Raimund Muscheler is a Quaternary geologist at the Faculty of Science at Lund University and has a key role in the search for the world’s oldest ice. By analyzing the ancient ice, scientists are hoping to improve future weather forecasts.
Project Beyond Epica – oldest ice is a collaboration between 14 European institutions and seats of learning. Raimund Muscheler is a Quaternary geologist at the Faculty of Science at Lund University and has a key role in the search for the world’s oldest ice. The oldest ice that has been analyzed so far is about 800 000 years old. Now, the target is to find ice that is almost twice as old.
– My team is in charge of determining the age of the ice by analyzing radionuclides. We are examining samples of ice that has been found about 3 kilometers deep in the Antarctic bedrock, he says.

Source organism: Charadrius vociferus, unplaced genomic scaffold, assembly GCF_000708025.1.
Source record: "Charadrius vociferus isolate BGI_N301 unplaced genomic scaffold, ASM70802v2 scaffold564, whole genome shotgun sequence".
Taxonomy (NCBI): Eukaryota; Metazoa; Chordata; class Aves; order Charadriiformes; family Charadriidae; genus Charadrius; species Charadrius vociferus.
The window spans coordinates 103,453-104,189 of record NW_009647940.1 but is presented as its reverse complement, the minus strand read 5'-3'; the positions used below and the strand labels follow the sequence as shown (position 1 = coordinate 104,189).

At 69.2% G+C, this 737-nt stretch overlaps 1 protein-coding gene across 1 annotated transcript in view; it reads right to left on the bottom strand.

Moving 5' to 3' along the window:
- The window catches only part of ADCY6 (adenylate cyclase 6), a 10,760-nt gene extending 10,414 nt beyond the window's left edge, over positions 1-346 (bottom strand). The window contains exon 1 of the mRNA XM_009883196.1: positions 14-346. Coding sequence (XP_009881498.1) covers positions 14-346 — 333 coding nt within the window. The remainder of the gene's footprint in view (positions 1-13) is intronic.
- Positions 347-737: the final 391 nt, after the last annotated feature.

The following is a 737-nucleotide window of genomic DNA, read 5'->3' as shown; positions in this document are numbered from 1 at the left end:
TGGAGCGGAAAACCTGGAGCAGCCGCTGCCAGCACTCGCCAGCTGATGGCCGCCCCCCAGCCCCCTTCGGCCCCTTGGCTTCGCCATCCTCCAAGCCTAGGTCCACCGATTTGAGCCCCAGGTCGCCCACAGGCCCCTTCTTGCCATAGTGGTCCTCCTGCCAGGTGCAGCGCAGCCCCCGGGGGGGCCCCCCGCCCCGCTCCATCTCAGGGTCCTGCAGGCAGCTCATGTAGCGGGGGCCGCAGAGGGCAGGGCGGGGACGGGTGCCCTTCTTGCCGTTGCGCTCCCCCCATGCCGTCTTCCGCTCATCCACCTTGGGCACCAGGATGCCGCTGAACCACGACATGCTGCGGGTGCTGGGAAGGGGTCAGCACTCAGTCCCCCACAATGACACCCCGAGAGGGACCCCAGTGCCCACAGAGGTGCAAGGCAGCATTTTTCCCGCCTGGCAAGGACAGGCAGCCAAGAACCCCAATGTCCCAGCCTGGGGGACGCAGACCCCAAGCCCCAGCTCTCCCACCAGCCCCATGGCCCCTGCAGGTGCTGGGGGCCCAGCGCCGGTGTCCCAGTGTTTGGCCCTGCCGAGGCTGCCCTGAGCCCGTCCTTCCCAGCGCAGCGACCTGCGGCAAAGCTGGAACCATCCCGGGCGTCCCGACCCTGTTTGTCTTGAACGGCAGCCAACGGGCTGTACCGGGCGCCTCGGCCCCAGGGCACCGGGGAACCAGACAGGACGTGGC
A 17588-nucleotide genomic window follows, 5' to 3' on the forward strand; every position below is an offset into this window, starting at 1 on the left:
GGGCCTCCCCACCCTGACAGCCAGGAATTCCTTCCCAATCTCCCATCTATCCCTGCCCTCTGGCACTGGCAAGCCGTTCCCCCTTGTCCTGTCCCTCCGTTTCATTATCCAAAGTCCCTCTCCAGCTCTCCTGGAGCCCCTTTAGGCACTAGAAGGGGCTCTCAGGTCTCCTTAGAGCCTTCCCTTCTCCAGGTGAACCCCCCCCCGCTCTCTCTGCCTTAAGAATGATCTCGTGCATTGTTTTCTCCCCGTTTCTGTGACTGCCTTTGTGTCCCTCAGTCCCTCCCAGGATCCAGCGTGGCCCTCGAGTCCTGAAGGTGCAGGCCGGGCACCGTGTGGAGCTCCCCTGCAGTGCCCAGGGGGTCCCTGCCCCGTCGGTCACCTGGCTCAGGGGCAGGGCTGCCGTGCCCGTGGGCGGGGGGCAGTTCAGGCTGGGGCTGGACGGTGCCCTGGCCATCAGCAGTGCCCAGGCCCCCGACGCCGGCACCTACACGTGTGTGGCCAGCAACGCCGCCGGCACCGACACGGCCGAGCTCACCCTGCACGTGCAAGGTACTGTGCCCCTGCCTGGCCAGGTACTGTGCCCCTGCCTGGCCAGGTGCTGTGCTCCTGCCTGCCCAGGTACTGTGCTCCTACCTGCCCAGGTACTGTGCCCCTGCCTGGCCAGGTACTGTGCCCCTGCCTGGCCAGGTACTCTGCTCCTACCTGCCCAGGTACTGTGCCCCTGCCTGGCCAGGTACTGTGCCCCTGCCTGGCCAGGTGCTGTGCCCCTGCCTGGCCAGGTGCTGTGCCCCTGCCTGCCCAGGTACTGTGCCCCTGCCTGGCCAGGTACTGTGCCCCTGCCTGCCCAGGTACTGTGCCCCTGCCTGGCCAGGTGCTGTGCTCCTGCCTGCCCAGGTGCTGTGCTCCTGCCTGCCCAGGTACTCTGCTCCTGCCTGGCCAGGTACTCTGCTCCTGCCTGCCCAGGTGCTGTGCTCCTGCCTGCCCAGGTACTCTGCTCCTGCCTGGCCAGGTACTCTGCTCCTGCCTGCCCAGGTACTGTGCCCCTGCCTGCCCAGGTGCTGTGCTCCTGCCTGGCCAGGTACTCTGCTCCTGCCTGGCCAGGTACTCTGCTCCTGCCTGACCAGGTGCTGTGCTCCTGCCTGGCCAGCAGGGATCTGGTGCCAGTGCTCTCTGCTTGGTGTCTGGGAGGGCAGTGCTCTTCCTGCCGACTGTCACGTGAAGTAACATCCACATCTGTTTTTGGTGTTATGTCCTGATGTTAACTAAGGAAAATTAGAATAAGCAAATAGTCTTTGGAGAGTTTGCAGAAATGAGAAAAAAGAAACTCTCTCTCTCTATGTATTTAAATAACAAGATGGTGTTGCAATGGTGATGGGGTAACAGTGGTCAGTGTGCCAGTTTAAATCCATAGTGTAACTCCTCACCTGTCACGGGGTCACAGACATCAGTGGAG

Scientists are expecting the analyses to tell us about the climate, and what processes that affected the climate, more than one million years ago, like the occurrence of greenhouse gas for instance. With knowledge about past climates scientists hope to improve the climate prognoses about the climate of the future and be able to predict climate change.
– A better understanding of the climate system will hopefully lead us towards taking the appropriate measures to avoid big climate changes, says Raimund Muscheler.
The EU is contributing with 2.2 million Euros to finance the project that is coordinated by the Alfred Wegener Institute in Germany.
Written by Tindra Englund Translated by Cecilia Eriksson